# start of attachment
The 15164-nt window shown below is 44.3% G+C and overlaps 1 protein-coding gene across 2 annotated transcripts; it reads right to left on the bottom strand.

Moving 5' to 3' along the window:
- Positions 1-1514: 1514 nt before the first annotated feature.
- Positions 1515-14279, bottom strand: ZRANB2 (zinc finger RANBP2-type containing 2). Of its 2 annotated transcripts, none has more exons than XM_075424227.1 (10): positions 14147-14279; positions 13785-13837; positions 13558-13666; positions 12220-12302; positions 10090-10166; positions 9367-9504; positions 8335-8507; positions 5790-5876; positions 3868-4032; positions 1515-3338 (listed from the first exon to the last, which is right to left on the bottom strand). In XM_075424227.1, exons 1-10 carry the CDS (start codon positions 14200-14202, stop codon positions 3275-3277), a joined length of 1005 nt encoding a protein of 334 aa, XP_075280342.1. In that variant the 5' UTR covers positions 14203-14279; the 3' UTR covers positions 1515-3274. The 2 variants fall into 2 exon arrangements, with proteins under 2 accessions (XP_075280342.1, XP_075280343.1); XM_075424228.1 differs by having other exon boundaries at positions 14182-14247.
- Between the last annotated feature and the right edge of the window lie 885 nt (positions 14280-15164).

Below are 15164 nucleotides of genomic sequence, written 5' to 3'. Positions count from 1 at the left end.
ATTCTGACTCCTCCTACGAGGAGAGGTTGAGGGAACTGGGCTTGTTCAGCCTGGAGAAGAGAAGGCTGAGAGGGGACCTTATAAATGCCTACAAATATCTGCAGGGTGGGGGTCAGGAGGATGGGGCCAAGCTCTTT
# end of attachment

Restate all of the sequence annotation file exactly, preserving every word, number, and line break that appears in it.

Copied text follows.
The 15164-nt window shown below is 44.3% G+C and overlaps 1 protein-coding gene across 2 annotated transcripts; it reads right to left on the bottom strand.

Moving 5' to 3' along the window:
- Positions 1-1514: 1514 nt before the first annotated feature.
- Positions 1515-14279, bottom strand: ZRANB2 (zinc finger RANBP2-type containing 2). Of its 2 annotated transcripts, none has more exons than XM_075424227.1 (10): positions 14147-14279; positions 13785-13837; positions 13558-13666; positions 12220-12302; positions 10090-10166; positions 9367-9504; positions 8335-8507; positions 5790-5876; positions 3868-4032; positions 1515-3338 (listed from the first exon to the last, which is right to left on the bottom strand). In XM_075424227.1, exons 1-10 carry the CDS (start codon positions 14200-14202, stop codon positions 3275-3277), a joined length of 1005 nt encoding a protein of 334 aa, XP_075280342.1. In that variant the 5' UTR covers positions 14203-14279; the 3' UTR covers positions 1515-3274. The 2 variants fall into 2 exon arrangements, with proteins under 2 accessions (XP_075280342.1, XP_075280343.1); XM_075424228.1 differs by having other exon boundaries at positions 14182-14247.
- Between the last annotated feature and the right edge of the window lie 885 nt (positions 14280-15164).

Below are 15164 nucleotides of genomic sequence, written 5' to 3'. Positions count from 1 at the left end.
ATTCTGACTCCTCCTACGAGGAGAGGTTGAGGGAACTGGGCTTGTTCAGCCTGGAGAAGAGAAGGCTGAGAGGGGACCTTATAAATGCCTACAAATATCTGCAGGGTGGGGGTCAGGAGGATGGGGCCAAGCTCTTT